My Left Foot

Picture 2The other day in class I drew on an old example that I’ve used before, but which always turns out to be a useful way to illustrate the commonsense, philosophical idealism that we bring to the way we normally talk and think about identity — a commonsense approach that might be worthwhile rethinking when we move from simply proclaiming our supposed identity to studying how it is that we accomplish the work of identification in the first place.

The example entailed the common first person possessive phrase, “My hand” or “my foot,” or the equally common second and third person versions, “Your hand” or “their feet.” The curious thing, here, is how the terribly useful subject/object construction (e.g., “That’s my land!”) becomes a problem when transferred to claims we make about our selves (sure, private ownership of all kinds is a problem for Marxists, but let’s not go there right now); for when it comes to head and shoulders, knees and toes (not to mention eyes, ears, mouth, and nose) I’m not sure who or what the subject is. That is, I’m not so sure of the difference between subject and object in this case, for it could be said that I am my foot no less than I am my hand. But we posit some identity, some off-stage owner, nonetheless — question: where does it reside? Inside “our heads,” probably, as if it is peering out through “our eyes,” perhaps, but metaphors of the heart come to mind as well; that is, we find someplace we can posit, with “our imaginations,” as removed and non-tangible and thus the locus of the mysterious possessor of all that is tangible and “at hand.”

I won’t even get into what’s going on with the oddly self-referential nature of “myself”…


Picture 3Now, I’m not going so far as to take a strong stand on the notion of embodied cognition, i.e., the increasingly prominent view that it is a mistake to presume that mind or consciousness reside only between our two ears alone; I just wish to point out this interesting little trick of language, this nifty feat accomplished by subject/object constructions when applied to bodies, that creates the impression of a timeless phantom looking out on the world from somewhere deep inside.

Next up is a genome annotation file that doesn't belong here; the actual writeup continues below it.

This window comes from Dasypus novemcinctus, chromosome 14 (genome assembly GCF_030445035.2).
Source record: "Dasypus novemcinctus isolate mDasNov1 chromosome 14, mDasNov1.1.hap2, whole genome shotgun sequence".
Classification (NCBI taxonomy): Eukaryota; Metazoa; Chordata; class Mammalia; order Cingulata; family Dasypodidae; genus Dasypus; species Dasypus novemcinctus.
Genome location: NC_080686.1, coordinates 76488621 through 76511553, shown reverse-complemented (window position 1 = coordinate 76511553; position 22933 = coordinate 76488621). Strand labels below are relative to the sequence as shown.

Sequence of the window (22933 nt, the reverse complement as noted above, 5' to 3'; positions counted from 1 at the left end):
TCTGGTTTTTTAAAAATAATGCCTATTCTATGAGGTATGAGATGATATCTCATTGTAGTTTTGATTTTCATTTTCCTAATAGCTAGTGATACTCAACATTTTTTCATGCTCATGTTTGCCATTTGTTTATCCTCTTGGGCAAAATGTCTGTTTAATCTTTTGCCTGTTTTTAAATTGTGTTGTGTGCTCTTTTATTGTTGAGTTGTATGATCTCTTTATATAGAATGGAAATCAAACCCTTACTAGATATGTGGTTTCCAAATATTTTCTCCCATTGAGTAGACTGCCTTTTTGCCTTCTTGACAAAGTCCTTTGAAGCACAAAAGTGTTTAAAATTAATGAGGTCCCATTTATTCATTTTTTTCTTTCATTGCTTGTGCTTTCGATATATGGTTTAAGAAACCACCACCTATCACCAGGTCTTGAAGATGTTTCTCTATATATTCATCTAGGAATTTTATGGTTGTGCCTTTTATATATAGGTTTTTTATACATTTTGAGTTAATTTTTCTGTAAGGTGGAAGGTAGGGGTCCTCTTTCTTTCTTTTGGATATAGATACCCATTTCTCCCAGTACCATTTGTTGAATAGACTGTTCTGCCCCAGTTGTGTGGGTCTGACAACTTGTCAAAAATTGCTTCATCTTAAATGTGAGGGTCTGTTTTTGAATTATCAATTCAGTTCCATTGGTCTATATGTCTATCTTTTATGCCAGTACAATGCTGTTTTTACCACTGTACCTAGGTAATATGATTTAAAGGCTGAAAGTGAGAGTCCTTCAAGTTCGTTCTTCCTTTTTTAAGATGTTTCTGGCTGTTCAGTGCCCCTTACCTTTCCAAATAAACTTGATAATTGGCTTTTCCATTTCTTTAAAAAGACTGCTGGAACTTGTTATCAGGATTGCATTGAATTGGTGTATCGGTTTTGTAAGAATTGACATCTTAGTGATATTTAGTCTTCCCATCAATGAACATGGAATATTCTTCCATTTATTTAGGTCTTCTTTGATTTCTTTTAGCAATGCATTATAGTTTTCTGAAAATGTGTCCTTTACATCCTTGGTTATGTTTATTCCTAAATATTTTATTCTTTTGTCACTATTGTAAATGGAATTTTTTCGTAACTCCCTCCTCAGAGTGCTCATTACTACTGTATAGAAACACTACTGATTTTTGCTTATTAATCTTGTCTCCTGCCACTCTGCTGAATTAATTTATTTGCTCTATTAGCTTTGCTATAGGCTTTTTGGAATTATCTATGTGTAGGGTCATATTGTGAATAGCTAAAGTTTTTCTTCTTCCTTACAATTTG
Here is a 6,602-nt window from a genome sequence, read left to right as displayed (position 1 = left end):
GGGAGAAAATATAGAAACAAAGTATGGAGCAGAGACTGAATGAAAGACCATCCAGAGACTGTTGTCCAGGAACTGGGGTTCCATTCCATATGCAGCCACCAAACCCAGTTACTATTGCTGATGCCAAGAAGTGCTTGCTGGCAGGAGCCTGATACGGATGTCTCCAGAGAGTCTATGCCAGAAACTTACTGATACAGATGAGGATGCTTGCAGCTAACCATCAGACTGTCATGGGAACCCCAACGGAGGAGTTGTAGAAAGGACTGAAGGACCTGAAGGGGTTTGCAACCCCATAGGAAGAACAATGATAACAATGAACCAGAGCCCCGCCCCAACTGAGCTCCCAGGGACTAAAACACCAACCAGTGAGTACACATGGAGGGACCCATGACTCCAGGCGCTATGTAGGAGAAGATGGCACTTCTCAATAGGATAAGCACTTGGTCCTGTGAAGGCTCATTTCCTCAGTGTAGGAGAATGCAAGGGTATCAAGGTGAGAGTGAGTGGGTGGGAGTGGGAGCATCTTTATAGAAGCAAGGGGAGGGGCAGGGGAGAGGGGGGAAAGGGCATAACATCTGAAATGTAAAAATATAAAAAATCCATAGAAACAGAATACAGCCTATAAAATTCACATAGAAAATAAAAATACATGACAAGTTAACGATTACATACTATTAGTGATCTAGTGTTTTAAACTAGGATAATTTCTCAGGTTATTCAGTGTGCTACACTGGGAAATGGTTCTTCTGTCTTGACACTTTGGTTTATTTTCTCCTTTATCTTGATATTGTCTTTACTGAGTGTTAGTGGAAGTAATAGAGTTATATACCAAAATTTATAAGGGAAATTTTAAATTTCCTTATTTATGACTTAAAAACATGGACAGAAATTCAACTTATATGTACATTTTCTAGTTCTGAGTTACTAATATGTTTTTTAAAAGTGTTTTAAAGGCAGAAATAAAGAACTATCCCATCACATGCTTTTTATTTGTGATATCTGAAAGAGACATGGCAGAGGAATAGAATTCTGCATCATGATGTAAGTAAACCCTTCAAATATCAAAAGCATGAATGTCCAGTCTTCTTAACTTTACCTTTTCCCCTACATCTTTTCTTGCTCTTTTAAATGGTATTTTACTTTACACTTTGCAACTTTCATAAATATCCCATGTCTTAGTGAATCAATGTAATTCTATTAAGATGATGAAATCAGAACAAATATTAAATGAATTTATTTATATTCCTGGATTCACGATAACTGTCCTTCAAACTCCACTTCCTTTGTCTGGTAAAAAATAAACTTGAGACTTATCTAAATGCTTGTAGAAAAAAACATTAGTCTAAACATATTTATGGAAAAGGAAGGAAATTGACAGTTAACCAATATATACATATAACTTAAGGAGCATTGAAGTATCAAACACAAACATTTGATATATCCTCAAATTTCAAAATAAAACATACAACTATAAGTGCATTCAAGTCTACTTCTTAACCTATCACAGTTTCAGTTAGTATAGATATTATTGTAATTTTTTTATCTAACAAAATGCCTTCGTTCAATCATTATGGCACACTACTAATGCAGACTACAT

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3 thoughts on “My Left Foot

  1. Here’s one thing to think about, Professor:

    With “my” hand I can will (or at least I can have an impression of willing) that the sensible impressions of the hand change in special ways that I cannot with “other people’s” hands.

    So with a fixed visual field I can will that my hand moves from the right side of my visual field to the left side of my visual field. I can even have eyes closed and through the sense of proprioception I can perceive my hand to move by my willing. “Other people’s” hands may move across my visual field, but this perception would not be connected with my perception of willing it to do so. It also would not be connected with proprioception. I would probably use some story like this as explaining the conditions for my judging a hand as “mine” or as “someone else’s”.

    And I think a thorough-going physicalist or neutral monist could have this sort of theoretical basis to her possessive case usage, without assuming any sort of “off-stage owner” of dualism or idealism, as you mention. One just has to take sense data as primary, like any good empiricist should.

  2. I wasn’t so interested as the distinction of my hand from their hands but, instead, in the idea of ownership and self that presupposes a distinction between subject (the ghostly referent for the possessive pronoun, whether first or third person) and the object supposedly possessed (whether it be hand or eye or will). So not the distinction between me and them or between mine and theirs, though this is curious too of course, but between me and mine or the presumed distinction between them and theirs, since one could make the argument that the impression of me is simply the sum total of the parts (i.e., knee is me no less than pancreas) and not some ethereal surplus (i.e., called spirit, mind, self, what have you).

    • I think the account can ground that distinction as well, although I was not explicit.

      What it shows it that the talk about “my hand” can have an account which doesn’t have the Cartesian ghost implication, even though the talk is still the same, old, folk discourse that everyone uses. All you need is the two combined perceptions: the perception of willing and the perception of the hand moving. This does not assume that there is some ghost doing the willing or the moving, just that there are the brute facts of the two perceptions.

      So then where does the “me” come in? Or, of what does it consist? That’s a good question. Kant would talk about the “unity of apperception” in his First Critique. I just tried writing a big, long thing trying to explain it, but it’s probably such a hatchet job, I think I would just do best to link to this post by Geoffrey Klempner (which usefully contrasts it with the “Cartestian” view which Ryle so deftly problematized*):

      *A good historical question would be how much of Kant’s work Ryle read.

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